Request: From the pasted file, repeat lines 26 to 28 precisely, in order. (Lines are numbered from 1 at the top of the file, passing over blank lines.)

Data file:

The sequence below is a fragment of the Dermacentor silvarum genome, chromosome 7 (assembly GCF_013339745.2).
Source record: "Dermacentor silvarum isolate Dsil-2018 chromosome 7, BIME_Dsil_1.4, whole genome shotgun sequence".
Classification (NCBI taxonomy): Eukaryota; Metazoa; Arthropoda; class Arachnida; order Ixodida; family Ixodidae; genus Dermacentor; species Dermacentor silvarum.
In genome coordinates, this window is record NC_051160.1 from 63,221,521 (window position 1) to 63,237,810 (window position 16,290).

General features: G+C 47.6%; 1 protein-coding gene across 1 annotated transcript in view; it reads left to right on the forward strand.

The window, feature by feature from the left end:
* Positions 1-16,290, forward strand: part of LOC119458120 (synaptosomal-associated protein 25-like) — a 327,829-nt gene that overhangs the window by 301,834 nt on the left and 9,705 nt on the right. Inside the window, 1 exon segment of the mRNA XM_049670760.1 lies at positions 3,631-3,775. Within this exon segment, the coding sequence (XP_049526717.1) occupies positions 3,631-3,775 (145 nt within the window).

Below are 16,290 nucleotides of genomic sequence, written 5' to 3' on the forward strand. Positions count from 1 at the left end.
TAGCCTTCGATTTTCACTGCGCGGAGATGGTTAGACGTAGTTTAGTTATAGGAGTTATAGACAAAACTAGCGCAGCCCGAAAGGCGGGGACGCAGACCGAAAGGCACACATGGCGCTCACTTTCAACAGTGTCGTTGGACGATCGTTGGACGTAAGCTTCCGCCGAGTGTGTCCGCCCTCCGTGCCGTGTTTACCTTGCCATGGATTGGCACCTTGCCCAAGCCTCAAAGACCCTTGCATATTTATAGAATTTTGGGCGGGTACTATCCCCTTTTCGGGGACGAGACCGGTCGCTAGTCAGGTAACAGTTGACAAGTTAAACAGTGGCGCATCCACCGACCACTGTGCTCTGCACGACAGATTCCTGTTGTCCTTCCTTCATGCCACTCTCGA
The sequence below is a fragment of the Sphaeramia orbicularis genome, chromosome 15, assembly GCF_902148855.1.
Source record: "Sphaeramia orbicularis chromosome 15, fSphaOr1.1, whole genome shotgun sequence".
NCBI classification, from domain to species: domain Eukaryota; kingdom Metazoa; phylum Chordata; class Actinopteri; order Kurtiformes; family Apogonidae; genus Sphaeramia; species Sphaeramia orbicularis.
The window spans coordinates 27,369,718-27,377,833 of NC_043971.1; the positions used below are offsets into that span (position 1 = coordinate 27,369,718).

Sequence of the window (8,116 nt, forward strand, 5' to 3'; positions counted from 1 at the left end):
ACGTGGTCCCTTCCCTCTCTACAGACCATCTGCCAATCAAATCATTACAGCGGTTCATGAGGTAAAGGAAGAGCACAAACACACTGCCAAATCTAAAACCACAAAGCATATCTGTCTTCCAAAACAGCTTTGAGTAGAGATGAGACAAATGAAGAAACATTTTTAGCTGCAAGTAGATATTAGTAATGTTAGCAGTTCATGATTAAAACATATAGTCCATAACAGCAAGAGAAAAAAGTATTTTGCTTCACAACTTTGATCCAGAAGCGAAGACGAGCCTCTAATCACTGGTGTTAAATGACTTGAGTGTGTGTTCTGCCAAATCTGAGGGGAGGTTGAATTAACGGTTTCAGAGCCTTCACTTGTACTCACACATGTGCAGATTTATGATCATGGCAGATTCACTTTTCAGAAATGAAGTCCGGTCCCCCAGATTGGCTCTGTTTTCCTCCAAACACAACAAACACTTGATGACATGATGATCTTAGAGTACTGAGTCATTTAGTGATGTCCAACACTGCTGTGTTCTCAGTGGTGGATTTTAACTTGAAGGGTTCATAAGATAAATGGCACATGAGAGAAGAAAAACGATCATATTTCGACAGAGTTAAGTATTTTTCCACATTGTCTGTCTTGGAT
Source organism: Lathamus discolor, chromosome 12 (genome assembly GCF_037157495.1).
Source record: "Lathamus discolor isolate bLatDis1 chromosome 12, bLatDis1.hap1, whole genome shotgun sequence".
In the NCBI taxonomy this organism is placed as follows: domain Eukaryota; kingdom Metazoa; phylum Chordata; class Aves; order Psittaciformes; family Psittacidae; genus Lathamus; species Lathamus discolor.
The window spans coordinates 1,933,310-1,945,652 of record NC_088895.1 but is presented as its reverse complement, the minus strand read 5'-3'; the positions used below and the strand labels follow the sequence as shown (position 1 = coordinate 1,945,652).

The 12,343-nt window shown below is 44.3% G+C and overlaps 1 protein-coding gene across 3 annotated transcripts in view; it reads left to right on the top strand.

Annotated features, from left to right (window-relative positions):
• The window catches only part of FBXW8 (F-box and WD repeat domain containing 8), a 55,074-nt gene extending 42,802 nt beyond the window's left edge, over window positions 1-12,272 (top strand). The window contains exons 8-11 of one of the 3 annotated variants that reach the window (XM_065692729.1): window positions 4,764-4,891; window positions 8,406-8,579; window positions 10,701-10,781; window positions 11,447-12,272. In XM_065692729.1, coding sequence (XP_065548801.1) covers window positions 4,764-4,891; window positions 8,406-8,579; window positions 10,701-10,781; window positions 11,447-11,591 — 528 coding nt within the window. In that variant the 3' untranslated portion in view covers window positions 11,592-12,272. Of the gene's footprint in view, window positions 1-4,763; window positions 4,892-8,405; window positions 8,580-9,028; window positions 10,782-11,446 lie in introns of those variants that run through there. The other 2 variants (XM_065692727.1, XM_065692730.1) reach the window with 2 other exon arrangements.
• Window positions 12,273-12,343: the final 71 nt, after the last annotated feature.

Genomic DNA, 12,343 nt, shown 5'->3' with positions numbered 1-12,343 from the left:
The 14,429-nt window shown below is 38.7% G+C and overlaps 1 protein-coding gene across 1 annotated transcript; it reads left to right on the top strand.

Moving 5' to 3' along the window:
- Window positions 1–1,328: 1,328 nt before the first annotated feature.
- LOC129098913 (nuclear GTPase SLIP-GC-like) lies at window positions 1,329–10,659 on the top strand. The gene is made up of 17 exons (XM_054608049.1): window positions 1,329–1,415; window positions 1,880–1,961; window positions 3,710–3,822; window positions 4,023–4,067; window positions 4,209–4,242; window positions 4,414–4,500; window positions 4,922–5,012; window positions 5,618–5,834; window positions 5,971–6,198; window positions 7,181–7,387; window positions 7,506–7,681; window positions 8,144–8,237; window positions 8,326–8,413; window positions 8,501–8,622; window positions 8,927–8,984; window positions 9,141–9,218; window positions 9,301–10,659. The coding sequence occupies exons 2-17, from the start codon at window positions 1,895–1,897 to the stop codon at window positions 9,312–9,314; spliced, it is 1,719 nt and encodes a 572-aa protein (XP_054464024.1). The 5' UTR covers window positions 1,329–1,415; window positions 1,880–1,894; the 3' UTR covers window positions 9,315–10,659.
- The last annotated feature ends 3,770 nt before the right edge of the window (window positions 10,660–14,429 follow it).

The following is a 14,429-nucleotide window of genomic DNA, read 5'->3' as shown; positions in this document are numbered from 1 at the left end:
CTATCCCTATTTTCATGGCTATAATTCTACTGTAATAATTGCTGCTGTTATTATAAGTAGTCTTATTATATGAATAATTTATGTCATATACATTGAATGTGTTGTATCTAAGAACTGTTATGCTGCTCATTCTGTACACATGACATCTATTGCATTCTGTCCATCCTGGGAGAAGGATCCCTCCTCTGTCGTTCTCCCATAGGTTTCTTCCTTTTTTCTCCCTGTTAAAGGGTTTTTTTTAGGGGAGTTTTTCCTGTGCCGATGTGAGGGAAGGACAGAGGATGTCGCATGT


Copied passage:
Moving 5' to 3' along the window:
- Window positions 1–1,328: 1,328 nt before the first annotated feature.
- LOC129098913 (nuclear GTPase SLIP-GC-like) lies at window positions 1,329–10,659 on the top strand. The gene is made up of 17 exons (XM_054608049.1): window positions 1,329–1,415; window positions 1,880–1,961; window positions 3,710–3,822; window positions 4,023–4,067; window positions 4,209–4,242; window positions 4,414–4,500; window positions 4,922–5,012; window positions 5,618–5,834; window positions 5,971–6,198; window positions 7,181–7,387; window positions 7,506–7,681; window positions 8,144–8,237; window positions 8,326–8,413; window positions 8,501–8,622; window positions 8,927–8,984; window positions 9,141–9,218; window positions 9,301–10,659. The coding sequence occupies exons 2-17, from the start codon at window positions 1,895–1,897 to the stop codon at window positions 9,312–9,314; spliced, it is 1,719 nt and encodes a 572-aa protein (XP_054464024.1). The 5' UTR covers window positions 1,329–1,415; window positions 1,880–1,894; the 3' UTR covers window positions 9,315–10,659.